– the equipment has to be kept in a separate laboratory
and the laser beam fed along an optical fibre to the telescope.
Based on the experience obtained with its first system,
ESO engineers have been working to build a much improved,
new laser guide star unit.
So, Domenicos, this is it — this is the laser.
It’s incredibly small,
it fits on the back of this small telescope,
that’s amazing.
Yes. So this is what we’ve been working on for the past five years,
to make a 20-watt laser, very compact
and lightweight
so that it can be mounted directly on the back of the telescope.
So we had to develop fibre lasers first
and then developed these kinds of laser heads.
So, you’ve just said it, it’s a 20-watt laser.
That’s quite a bit of power isn’t it?
Yes. This is the power we’ll need, actually, for
the next generation of laser guide star systems.
And right now, for example, at Paranal
we have about 5-watt in the sky,
so this is quite a jump in power.
Is the laser beam that comes out of the end of this telescope dangerous?
What happens if I put my hand into it?
If you put your hand in, you’ll feel warmth.
But don’t have to look into the beam.
OK, so it won’t burn my hand.
But what about aeroplanes,
is it dangerous for them?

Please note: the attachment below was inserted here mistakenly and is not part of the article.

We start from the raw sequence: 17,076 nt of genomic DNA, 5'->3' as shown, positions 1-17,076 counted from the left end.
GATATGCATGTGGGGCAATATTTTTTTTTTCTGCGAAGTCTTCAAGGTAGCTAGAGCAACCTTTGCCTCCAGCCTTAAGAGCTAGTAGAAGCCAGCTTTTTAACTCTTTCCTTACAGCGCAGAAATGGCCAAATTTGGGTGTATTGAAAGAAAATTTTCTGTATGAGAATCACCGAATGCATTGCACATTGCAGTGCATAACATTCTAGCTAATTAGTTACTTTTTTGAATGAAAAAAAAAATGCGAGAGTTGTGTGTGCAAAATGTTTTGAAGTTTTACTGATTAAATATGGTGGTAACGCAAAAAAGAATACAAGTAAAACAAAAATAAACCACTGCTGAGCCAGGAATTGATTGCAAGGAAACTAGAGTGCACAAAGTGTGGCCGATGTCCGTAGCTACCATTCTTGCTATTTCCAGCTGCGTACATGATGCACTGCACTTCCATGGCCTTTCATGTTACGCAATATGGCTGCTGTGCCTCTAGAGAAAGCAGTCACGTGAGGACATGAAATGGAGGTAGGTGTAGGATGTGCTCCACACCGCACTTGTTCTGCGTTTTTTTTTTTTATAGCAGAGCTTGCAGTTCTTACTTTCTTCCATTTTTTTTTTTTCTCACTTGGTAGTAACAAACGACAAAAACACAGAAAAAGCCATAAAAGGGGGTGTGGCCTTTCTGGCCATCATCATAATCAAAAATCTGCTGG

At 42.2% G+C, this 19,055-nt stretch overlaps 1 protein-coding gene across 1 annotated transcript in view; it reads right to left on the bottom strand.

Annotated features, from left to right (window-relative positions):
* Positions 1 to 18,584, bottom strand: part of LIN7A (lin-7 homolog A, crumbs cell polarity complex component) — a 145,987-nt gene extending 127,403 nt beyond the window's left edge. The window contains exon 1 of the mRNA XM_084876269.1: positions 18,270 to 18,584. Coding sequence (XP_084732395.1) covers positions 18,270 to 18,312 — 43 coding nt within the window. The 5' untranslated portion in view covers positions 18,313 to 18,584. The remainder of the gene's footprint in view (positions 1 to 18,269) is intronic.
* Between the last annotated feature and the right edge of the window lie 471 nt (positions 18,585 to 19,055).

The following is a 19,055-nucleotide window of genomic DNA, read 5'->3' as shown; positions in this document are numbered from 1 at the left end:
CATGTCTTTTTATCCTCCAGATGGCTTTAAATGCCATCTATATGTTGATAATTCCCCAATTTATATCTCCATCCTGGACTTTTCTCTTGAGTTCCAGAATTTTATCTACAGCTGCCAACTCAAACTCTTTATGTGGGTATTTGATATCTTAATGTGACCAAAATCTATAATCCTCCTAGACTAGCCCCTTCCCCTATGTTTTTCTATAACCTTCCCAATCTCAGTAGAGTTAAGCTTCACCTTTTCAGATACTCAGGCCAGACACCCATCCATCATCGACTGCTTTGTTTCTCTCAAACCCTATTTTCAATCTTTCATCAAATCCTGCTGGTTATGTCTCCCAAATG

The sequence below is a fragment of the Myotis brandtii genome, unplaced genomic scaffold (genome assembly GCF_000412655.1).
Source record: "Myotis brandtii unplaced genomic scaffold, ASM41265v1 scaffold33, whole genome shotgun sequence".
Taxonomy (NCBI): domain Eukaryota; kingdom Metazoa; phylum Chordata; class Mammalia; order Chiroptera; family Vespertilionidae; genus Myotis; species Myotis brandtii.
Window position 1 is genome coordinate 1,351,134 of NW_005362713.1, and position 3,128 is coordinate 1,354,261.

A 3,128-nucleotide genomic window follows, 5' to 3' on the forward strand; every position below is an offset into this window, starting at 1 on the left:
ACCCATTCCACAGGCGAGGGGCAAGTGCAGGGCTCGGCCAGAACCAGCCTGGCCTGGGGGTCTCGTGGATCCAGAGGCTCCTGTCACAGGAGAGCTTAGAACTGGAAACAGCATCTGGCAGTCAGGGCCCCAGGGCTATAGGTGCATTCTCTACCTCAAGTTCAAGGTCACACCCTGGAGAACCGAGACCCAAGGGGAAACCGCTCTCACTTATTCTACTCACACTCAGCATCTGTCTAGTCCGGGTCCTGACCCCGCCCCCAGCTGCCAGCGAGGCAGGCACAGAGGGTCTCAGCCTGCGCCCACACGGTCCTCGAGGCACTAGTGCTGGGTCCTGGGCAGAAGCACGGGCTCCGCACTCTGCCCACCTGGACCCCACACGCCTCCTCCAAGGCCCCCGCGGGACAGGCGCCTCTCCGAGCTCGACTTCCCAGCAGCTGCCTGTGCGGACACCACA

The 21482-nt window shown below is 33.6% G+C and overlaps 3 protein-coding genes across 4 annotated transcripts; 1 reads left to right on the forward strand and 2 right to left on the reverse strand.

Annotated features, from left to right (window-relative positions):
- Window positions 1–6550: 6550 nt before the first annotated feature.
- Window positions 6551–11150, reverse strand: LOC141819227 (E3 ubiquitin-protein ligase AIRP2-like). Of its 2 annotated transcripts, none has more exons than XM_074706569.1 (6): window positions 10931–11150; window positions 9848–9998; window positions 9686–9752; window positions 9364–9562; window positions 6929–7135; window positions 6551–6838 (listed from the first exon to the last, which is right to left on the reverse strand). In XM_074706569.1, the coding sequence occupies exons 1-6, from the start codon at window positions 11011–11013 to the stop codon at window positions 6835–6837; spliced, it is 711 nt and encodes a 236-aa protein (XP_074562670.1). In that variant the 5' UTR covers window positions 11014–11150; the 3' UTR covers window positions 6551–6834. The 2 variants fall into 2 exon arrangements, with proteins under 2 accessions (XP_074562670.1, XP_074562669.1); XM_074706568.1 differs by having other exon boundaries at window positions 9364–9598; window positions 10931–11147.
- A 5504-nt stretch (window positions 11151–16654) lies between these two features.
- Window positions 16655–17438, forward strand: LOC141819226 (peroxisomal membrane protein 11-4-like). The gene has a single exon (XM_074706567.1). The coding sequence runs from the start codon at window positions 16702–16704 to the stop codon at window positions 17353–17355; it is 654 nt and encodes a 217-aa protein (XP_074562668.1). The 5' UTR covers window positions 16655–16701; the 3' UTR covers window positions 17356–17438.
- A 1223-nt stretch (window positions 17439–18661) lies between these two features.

It’s not dangerous for the equipment or for the aeroplane,
it’s dangerous for the eyes of the passengers.
And, this laser is above the maximum permitted exposure so
we have to avoid planes crossing the beam.
In fact, here where we are now
we have obtained a no-fly zone above us,
so we don’t risk hitting a plane.
The new device is more reliable,
easier to maintain, and much smaller.
In fact, as we’ve just seen,
the whole unit fits into one small package
which is easy to mount on the launch telescope.
Because it’s so much smaller,
up to four of these lasers can be installed on a single telescope,
correcting the VLT’s image over a much wider field of view.
So what’s happening here in Germany
is that our team is testing the new prototype
to make sure that it works perfectly before it gets shipped to Paranal.
The facilities here at the Allgäu public observatory
are perfect for this
— and, what’s more,
they’re only a short drive from ESO Headquarters.
Laser guide stars like this will be crucial
for the forthcoming European Extremely Large Telescope,
which will use adaptive optics routinely.
The telescope will be many times the size of today’s biggest telescopes,
which should mean much sharper image quality.
But this great image quality will depend on how well the adaptive optics
and the laser guide stars work.
Pioneering new technologies like these
will make a big difference to the world’s most advanced observatories of the future,
especially the E-ELT.
This is Dr J signing off for the ESOcast.
Join me again next time for another cosmic adventure.
While we were filming this episode,
we got a stark reminder of why ESO’s telescopes
are located on mountaintops of Northern Chile,
and not here in the hills of Southern Germany.
Thankfully, storms like this are not something you ever see at Paranal.
ESOcast is produced by ESO, the European Southern Observatory.
ESO, the European Southern Observatory, is the pre-eminent intergovernmental science and technology organisation in astronomy,
designing, constructing and operating the world’s most advanced ground-based telescopes.
Transcription by ESO ; translation by —